Merian Prize gives talented women researchers a chance

Leiden archaeologist Corinne Hofman has been awarded the Merian Prize intended to stimulate and motivate women researchers. The prize will be presented on 21 November. The first Merian Prize, in 2009, was also awarded to a Leiden researcher, psychologist Naomi Ellemers. What does one do with 50,000 euros?


The biennial Merian Prize was established by the Royal Netherlands Academy of Arts and Sciences (KNAW) and is financed by SNS Reaal Fonds. In addition to a specially designed piece of jewellery, the prize consists of 50,000 euros, to be spent on motivating women researchers. The Merian Prize both emphasizes the role model function of women in high positions in academia and gives other women a chance to make a career for themselves in science.

Role model

Professor Hofman was awarded the Prize for her contribution to her field of specialisation, Caribbean Archaeology, and the way in which she has brought this field to the attention of the international community. ‘An impressive achievement,’ the jury commented. ‘Her authoritative and innovative scientific work makes her an inspiring role model. In addition, she also actively encourages talented women researchers to aim for scientific positions.’ What is Hofman going to do with her 50,000 euros? ‘I want to use the prize to stimulate women researchers from the Caribbean region and offer them the opportunity to study and do PhD research within my research programmes.’

New line of research

Professor Naomi Ellemers

Professor Naomi Ellemers

Social and Organisational Psychologist Ellemers still remembers precisely what she did with her prize. ‘I used the money to start a new line of research on implicit discrimination. The question was whether people can counter the implicit negative associations they have with members of a stigmatised group, in this case women wearing headscarves, and if so, how they go about it. We tried to answer the latter question by measuring brain activity. We discovered that it helps if you remind people of the moral implications of their behaviour.’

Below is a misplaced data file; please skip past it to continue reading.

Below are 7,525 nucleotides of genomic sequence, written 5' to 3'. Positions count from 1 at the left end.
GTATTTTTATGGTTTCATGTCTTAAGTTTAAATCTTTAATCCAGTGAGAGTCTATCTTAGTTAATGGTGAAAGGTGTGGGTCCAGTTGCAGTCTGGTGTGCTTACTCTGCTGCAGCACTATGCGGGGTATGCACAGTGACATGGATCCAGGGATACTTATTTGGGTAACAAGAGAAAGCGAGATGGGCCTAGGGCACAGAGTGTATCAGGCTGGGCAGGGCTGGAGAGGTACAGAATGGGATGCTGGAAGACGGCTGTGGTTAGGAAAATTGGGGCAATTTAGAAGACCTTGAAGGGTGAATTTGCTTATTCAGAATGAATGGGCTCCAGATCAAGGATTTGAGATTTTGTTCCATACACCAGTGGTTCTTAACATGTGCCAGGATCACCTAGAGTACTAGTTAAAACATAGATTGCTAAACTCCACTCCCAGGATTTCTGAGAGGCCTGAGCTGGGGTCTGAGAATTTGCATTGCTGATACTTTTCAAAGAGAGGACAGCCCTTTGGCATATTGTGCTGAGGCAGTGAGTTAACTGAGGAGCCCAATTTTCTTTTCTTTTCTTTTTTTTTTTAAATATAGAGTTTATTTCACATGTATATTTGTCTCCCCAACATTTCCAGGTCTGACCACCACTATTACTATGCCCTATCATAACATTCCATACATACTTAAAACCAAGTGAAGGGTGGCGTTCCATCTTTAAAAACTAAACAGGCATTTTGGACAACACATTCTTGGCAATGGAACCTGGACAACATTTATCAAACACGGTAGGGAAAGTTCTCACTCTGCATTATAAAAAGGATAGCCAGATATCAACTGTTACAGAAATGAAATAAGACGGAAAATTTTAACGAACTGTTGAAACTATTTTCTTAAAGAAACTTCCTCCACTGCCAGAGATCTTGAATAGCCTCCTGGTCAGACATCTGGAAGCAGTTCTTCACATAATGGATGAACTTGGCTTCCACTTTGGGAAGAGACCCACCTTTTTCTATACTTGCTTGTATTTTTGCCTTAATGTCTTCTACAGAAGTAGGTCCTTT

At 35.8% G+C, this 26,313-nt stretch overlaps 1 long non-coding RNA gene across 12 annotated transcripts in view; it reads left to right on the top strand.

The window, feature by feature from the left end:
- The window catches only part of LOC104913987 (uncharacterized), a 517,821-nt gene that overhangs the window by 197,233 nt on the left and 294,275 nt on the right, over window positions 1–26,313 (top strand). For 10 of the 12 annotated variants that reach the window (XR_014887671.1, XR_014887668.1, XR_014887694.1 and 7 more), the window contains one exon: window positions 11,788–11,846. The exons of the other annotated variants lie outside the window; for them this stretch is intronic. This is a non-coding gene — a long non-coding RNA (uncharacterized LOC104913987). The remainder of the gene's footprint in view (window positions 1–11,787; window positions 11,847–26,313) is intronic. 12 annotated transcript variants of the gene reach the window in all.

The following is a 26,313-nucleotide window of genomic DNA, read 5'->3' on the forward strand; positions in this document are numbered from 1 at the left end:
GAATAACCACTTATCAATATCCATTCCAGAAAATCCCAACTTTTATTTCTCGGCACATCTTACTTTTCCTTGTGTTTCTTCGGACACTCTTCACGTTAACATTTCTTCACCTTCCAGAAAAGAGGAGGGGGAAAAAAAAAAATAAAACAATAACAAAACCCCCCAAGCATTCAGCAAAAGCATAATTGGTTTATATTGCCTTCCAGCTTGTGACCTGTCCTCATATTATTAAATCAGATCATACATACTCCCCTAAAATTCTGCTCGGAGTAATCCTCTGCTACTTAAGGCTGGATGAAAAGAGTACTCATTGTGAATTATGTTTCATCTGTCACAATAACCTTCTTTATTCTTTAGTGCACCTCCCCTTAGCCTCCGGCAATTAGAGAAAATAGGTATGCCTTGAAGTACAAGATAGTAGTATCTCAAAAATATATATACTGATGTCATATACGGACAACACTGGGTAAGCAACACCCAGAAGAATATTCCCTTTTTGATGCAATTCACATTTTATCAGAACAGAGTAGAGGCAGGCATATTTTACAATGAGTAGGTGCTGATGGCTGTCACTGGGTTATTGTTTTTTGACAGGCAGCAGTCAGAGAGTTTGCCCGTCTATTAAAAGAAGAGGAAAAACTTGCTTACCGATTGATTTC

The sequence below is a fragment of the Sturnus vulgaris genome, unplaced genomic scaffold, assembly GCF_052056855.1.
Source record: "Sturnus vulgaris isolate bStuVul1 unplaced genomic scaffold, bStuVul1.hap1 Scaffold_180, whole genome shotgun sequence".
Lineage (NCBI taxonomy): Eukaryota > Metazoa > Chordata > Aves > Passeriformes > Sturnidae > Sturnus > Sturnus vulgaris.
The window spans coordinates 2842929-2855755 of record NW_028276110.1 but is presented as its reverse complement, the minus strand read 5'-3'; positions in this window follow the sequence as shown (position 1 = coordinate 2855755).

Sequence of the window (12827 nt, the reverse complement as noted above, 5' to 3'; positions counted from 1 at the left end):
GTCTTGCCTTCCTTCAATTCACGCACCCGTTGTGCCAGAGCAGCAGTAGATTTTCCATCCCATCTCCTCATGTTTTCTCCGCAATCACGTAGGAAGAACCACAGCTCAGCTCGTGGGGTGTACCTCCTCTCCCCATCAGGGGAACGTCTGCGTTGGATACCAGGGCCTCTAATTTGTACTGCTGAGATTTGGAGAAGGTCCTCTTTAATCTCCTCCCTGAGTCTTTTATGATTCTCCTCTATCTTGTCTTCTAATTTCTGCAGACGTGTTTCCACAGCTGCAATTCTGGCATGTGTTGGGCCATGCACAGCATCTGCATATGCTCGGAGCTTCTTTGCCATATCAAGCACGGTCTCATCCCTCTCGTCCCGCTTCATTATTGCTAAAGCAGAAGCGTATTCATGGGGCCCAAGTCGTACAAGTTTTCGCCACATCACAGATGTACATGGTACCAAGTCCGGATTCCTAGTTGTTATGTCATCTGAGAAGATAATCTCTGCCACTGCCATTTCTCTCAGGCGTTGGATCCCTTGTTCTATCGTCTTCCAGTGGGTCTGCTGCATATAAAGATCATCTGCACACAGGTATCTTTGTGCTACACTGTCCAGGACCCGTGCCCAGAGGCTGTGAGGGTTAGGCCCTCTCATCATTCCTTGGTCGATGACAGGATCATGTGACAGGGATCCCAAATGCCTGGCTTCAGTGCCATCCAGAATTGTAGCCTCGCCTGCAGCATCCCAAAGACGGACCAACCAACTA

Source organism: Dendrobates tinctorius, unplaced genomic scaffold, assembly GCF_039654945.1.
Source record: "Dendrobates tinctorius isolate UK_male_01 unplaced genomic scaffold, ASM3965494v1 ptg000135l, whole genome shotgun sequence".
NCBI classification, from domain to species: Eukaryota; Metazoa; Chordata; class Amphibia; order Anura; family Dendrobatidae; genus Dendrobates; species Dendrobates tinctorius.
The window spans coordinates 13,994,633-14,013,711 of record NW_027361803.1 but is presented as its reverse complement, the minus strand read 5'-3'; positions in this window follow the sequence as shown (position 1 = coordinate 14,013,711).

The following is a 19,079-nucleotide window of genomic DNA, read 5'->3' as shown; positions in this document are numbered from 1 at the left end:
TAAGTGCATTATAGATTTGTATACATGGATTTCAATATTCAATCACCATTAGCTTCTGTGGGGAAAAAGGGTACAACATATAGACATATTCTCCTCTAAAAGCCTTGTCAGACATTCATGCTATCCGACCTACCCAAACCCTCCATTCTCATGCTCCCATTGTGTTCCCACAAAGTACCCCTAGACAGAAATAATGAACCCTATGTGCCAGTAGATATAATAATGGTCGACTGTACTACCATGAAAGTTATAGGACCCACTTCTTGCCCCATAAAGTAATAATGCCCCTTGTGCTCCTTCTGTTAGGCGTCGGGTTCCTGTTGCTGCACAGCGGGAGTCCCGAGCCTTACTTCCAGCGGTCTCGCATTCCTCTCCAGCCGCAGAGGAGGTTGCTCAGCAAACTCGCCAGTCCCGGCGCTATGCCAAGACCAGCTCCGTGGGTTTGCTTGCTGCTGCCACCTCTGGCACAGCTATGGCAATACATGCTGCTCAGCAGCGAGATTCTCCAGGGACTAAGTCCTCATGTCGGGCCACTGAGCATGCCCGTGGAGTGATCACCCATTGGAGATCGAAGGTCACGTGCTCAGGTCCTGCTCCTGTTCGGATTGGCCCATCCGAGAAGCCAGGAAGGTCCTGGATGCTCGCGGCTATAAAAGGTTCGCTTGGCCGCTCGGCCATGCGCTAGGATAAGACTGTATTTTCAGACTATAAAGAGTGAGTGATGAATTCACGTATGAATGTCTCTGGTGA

First study

‘The use of this kind of psycho-physiological measurements to investigate implicit discrimination was a new research method for me,’ says Ellemers, ‘I wanted to start a PhD project in this field, but I could not show beforehand that it was possible to investigate such issues in this way. With the money from the Merian Prize, I was able to attract a very promising research master’s student to carry out the first study. The positive results of that study formed the basis for her PhD research – which is currently being rounded off.’

Welcome publicity

As a result of the publicity surrounding the award of the Merian Prize, Ellemers’ research group became visible to external parties, thus generating a lot of attention for the position of women in science and how it can be improved. ‘The added value of the Merian Prize is still tangible.’

Growing number of female (academic) staff at Leiden University 
The percentage of women staff members in academic positions at Leiden University has increased from 32.2% in 2007 to 35.2% in 2011. Since 2007, the percentage of female professors has increased by 4% to 19.2%. The goal is to reach 20% by the end of 2013. Among senior university lecturers, the number of women has increased from 23% to 27.7%. Among the lecturers, including those who carry out research, the number of women was slightly higher in 2011 than in 2010. Among researchers and PhD candidates, the number of women has decreased slightly. The total percentage of women staff members has increased in the period since 2007 from 43.4% in 2007 to 45.4% in 2011.

(21 November 2013)

Only for women

  • KNAW Merian Prize

  • Talent to the top: the charter signed by Leiden University to appoint more women to senior positions. both academic and non-academic.

  • Aspasia: subsidy for promoting women to senior lecturer or lecturer positions.

  • Athena: subsidy for appointing female Veni winners to permanent positions in the sciences.

  • NWO Meervoud: subsidy to attract more women lecturers to science, including geosciences and life sciences. 

  • FOm/v: intended to retain women scientists in the field of physics in the Netherlands.

  • Catharine van Tussenbroek Fund: grants for women in the early years of their academic career to travel or carry out research abroad (PhD candidates/post docs).

  • Jo Kolk Study Fund: to encourage women who have studied at an academic university or a university of applied sciences to complete or extend their studies.

See also

Studying in Leiden



Last Modified: 22-11-2013